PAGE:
So, they're the key things, you know, the benefits of journaling? And, you know, one of the things I always say, Well, okay, that's good. But where do I start, let me just go back to it that what you want to do is make it super simple, super cheap, not even cheap, super free, and super taking up minimal amount of time. So, I would start with just a book that you can buy for $1, I would just have a pen, there is something very therapeutic about using pen and paper rather than doing it electronically, and leaving it there and not carrying it with you all day. And I would start off with one minute a day, I usually just put the date on it. And I'll just go block on my thing, I would start off talking about things that make you feel anxious or overwhelmed initially, put some feelings around that and some of the techniques we've spoken about it. And then if you can do one or two gratitudes. And I would just start with that 30-40 seconds of that 10 seconds of gratitude, and then build up that practice. Longer term, if you can do journaling, for you know, 10 minutes a day, it would be really amazing.

The other thing is, don't be nice, don't be kind. And if you see yourself as a lovely unkind person in your journal, just let the other part of you out, the shadow part of you out, just let it out, just keep doing it, the more you practice that little one-minute technique a day, and the more you process emotions and get it out, rather than keep them in, the better thing it'll be. And the other thing you might find is as you journal, some of the common threads will come up repeatedly. You know, there'll be certain things that trigger you, there'll be certain people that trigger you and certain behaviors that trigger you. So, then what you do is over time, when you start to read through it, you know, every month or so you might go Oh, that's interesting that keeps coming up again, what do I need to do around that? Do I need to action something? Do I not need to do something? Do I need to do something, and you actually start to discover more things about yourself, rather than sitting in this of doing nothing.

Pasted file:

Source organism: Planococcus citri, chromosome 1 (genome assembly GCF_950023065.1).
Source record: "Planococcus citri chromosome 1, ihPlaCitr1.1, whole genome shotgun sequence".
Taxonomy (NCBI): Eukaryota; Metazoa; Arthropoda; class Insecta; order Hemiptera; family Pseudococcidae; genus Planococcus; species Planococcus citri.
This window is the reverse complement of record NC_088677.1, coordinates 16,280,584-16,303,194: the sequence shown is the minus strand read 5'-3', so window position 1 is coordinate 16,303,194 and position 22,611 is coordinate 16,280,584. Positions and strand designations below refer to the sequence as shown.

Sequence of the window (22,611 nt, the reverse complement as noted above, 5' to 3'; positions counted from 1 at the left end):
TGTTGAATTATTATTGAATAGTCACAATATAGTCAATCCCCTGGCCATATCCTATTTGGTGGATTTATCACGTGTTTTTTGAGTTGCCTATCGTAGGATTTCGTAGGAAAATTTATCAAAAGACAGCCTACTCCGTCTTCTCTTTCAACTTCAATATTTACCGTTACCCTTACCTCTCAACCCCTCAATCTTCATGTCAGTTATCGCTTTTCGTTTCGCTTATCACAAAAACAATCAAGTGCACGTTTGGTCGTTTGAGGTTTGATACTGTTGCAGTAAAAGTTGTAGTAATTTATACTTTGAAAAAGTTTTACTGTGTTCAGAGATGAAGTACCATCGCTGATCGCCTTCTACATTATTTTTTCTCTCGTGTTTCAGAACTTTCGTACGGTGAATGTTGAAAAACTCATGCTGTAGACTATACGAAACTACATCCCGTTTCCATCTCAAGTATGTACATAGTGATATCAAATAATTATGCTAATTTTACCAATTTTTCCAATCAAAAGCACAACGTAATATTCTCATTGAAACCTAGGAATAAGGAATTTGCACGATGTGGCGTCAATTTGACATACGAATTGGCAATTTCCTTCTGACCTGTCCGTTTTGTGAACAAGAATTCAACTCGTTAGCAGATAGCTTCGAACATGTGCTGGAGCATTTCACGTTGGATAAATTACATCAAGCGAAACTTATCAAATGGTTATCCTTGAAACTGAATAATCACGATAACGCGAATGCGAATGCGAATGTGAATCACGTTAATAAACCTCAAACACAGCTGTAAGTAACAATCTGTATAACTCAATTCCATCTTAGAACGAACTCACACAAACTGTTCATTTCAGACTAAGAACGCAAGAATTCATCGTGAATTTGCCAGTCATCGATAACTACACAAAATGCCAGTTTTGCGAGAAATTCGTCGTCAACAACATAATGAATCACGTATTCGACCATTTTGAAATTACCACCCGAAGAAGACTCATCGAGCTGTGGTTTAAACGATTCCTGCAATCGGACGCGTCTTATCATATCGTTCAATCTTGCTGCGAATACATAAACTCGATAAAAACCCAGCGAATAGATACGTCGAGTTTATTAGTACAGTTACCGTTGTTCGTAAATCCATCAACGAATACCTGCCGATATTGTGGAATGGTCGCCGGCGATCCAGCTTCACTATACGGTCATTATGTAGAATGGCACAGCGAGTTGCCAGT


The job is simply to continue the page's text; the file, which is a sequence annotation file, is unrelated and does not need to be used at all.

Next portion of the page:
So, I hope this will excite you if you already have a journaling practice, bravo. And I hope that you continue that and maybe even extend if you don't have a journaling practice free. Very little time, one minute a day, seven minutes in a week and just start and just do it consistently. Ideally, at the same time, if that fits in with your diary, and then be able to do that. Thank you for listening. I'm always so happy for any feedback. If you have any questions. My website is called https://www.askshivani.com/ and I look forward to being able to answer any questions. Thanks for listening.